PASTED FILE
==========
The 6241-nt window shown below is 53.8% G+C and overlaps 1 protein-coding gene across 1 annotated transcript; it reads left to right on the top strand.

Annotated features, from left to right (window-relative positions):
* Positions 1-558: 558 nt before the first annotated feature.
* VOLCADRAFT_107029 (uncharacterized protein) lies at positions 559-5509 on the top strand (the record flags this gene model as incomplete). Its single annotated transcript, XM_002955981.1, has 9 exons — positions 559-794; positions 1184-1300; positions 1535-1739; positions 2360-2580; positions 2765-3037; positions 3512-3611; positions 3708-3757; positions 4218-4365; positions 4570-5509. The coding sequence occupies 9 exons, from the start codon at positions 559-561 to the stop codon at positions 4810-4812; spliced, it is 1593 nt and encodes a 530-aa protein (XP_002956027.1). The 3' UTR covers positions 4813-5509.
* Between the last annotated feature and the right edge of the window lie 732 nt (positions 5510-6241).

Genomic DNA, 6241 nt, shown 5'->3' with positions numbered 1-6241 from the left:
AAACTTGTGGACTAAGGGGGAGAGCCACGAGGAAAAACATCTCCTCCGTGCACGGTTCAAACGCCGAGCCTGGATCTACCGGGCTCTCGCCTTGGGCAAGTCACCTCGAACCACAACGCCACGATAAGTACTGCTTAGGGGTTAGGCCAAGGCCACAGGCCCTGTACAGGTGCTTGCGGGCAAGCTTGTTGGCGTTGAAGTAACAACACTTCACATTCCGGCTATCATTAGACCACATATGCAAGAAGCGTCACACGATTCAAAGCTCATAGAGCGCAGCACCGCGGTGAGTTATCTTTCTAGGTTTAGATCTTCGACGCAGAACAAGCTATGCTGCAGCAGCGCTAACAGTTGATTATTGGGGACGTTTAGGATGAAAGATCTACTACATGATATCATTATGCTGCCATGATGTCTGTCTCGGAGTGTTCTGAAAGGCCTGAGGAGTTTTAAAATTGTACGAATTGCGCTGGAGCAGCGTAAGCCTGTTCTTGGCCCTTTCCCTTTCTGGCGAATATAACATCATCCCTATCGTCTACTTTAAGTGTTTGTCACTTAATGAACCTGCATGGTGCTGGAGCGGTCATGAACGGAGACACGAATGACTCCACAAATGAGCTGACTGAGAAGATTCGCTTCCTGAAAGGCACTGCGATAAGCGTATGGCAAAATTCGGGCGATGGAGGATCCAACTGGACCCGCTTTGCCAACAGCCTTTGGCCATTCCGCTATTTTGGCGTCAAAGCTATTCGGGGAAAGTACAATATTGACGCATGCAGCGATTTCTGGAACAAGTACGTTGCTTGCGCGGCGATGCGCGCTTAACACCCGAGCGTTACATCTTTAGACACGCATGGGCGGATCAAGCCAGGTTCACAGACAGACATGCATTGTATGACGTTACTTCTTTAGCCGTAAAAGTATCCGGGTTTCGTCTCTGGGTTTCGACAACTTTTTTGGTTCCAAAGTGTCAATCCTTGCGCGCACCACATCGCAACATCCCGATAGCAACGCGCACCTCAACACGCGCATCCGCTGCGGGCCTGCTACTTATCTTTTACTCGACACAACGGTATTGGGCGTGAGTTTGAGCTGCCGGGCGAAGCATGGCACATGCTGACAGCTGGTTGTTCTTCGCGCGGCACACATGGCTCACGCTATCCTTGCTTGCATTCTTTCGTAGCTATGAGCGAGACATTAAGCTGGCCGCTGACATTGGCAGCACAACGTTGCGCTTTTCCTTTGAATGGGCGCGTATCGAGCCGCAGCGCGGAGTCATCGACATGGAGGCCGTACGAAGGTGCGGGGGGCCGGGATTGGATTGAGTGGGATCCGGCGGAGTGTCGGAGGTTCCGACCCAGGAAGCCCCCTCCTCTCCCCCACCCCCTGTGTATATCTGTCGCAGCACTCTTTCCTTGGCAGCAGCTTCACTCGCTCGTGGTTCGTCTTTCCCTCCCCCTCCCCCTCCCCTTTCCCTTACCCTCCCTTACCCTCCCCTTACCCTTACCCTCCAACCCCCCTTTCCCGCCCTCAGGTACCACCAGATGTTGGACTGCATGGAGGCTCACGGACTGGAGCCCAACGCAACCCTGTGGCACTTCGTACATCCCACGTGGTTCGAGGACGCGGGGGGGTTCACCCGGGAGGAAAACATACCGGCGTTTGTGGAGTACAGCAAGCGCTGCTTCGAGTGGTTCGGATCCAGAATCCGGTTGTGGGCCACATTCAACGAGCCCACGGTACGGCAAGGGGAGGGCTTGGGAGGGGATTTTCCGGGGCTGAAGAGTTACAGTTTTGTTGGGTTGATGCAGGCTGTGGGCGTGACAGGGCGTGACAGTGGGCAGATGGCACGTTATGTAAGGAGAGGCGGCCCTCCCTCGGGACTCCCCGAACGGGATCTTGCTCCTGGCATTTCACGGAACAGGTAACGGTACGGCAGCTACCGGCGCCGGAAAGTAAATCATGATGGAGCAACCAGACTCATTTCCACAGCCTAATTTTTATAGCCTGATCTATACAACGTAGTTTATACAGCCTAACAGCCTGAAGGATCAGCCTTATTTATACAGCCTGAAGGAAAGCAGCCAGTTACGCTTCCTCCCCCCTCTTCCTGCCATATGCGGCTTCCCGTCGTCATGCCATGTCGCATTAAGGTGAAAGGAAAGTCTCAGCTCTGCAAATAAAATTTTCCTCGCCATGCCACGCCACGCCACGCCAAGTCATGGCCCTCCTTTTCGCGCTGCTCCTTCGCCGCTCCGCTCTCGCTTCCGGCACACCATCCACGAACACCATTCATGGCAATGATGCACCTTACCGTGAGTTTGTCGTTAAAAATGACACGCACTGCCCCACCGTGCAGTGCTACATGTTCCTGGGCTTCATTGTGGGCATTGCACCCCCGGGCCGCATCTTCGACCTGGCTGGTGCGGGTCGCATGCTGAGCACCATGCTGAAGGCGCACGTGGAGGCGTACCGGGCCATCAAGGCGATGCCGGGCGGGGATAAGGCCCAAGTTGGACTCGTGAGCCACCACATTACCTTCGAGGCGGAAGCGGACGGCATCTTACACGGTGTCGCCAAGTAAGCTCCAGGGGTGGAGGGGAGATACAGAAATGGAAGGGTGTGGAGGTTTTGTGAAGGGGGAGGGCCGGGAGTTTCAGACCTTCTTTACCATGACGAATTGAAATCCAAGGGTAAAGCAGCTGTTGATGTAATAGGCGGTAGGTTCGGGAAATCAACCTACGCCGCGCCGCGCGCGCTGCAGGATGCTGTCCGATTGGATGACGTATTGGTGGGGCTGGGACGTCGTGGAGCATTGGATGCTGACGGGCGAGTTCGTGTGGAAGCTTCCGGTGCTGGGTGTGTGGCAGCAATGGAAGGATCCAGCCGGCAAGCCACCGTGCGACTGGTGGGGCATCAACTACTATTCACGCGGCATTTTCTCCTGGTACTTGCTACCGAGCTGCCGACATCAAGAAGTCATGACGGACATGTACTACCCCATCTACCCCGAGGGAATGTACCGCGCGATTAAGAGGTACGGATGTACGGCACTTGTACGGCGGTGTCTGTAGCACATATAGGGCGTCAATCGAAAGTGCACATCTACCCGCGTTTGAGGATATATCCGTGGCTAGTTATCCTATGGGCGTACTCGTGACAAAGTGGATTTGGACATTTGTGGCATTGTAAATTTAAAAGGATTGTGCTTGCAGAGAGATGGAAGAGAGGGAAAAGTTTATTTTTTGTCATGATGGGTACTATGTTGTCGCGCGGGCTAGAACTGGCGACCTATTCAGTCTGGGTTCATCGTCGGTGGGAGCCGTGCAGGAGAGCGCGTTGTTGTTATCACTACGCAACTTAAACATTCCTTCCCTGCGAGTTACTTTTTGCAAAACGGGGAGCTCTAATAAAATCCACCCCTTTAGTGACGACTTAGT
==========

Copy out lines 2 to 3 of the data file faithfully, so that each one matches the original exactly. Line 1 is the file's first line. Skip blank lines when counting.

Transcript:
Annotated features, from left to right (window-relative positions):
* Positions 1-558: 558 nt before the first annotated feature.